Advanced shimming matched to the human head anatomy
Magnetic field inhomogeneities cause several types of severe imaging artifacts such as geometric distortions, signal voids, banding artifacts or other issues related to frequency-selective excitation or reception. Susceptibility-related imaging artifacts can usually be reduced by applying additional shim fields, or by increasing imaging speed and/or read-out bandwidth with stronger gradient performance. However, commercially available gradient and shim systems in clinical MR systems are often insufficient for cutting-edge application. Furthermore, the performance of these gradient and shim coils are basically identical for 3T and 7T or 9.4T scanners, which results in a more than three times worse field homogeneity at 9.4T compared to 3T. In clinical MR systems shim fields are produced by additional magnetic fields represented by global spherical harmonics, usually up to the second order and sometimes with additional channels of third order. These shim coils are integrated into the gradient coil and thus have a large distance to the target object. This increases the required shim currents to compensate local field deviations. Both high shim currents and the possibility of dynamic changes of shim currents are usually not possible in clinical systems. Electrically-controlled local shimming approaches show a great promise for in vivo applications in the human brain for their versatility and compatibility with dynamic shimming. However, none of these systems were carefully optimized towards the shape and large range of field inhomogeneities observed in the human brain as they were not specifically designed to compensate for the typical strong field drops at frontal air-tissue and lateral bone-tissue interfaces.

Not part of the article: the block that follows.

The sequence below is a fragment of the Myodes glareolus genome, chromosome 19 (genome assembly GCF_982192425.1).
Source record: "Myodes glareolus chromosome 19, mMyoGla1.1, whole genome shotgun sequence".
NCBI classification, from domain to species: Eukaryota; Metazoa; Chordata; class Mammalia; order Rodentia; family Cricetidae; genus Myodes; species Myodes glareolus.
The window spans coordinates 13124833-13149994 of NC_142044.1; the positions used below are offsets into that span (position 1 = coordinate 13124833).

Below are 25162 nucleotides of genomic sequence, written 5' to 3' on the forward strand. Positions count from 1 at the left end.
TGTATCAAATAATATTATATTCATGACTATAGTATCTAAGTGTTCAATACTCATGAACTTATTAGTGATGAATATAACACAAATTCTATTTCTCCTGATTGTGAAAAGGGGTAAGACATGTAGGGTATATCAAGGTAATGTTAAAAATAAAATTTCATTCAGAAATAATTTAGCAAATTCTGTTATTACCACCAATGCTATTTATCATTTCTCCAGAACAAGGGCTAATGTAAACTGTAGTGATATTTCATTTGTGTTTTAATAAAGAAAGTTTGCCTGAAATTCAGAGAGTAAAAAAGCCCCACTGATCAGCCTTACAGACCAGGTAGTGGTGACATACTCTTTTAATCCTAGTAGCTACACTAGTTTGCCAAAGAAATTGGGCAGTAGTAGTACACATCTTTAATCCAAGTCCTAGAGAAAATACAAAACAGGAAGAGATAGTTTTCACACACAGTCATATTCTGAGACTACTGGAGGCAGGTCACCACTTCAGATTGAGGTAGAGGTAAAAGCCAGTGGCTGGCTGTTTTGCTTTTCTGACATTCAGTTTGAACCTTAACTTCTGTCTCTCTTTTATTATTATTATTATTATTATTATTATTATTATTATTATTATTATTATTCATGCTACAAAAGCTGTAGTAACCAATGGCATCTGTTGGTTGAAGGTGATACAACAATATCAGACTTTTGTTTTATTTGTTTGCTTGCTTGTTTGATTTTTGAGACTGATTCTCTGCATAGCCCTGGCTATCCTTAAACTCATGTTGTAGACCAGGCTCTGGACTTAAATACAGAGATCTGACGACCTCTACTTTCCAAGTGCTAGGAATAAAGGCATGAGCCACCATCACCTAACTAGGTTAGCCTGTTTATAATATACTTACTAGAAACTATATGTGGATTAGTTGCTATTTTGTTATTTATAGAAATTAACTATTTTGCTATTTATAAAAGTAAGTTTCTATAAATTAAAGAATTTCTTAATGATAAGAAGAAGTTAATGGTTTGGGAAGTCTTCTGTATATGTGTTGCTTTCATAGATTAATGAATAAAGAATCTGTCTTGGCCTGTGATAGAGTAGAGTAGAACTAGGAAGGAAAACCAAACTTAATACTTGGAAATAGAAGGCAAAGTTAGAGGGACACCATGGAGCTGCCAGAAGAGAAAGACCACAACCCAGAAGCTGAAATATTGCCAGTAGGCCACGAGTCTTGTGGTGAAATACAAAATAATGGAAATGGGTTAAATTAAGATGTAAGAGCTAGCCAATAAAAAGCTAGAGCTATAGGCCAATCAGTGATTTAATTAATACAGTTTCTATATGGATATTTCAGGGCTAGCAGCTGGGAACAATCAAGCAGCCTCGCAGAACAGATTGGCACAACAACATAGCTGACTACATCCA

This application aims to design dedicated shim arrays adapted to the requirements of brain imaging based on acquired sets of representative human brain field maps, rapid methods to measure and dynamically update field inhomogeneities including fast algorithms to calculate required shim currents, and cutting-edge applications at 3T and 9.4T.The main objective of this application is to investigate field inhomogeneities created by anatomic susceptibility variations in the human head as a basis for the design and construction of dedicated shim arrays adapted to the requirements of human brain imaging based on acquired sets of representative human brain field maps, and to develop rapid methods to measure and dynamically update field inhomogeneities including fast algorithms to calculate required shim currents. Finally, the rapid and advanced B0 shim will by applied for BOLD bSSFP imaging, multislice EPI and 3D-CSI at 9.4T as well as MREG-applications at 3T.
Advanced shimming matched to the human head anatomy PI: K. Scheffler, M. Zaitsev
Funding Scheffler: EUR 83.050 (+166.100) for 1(+2) years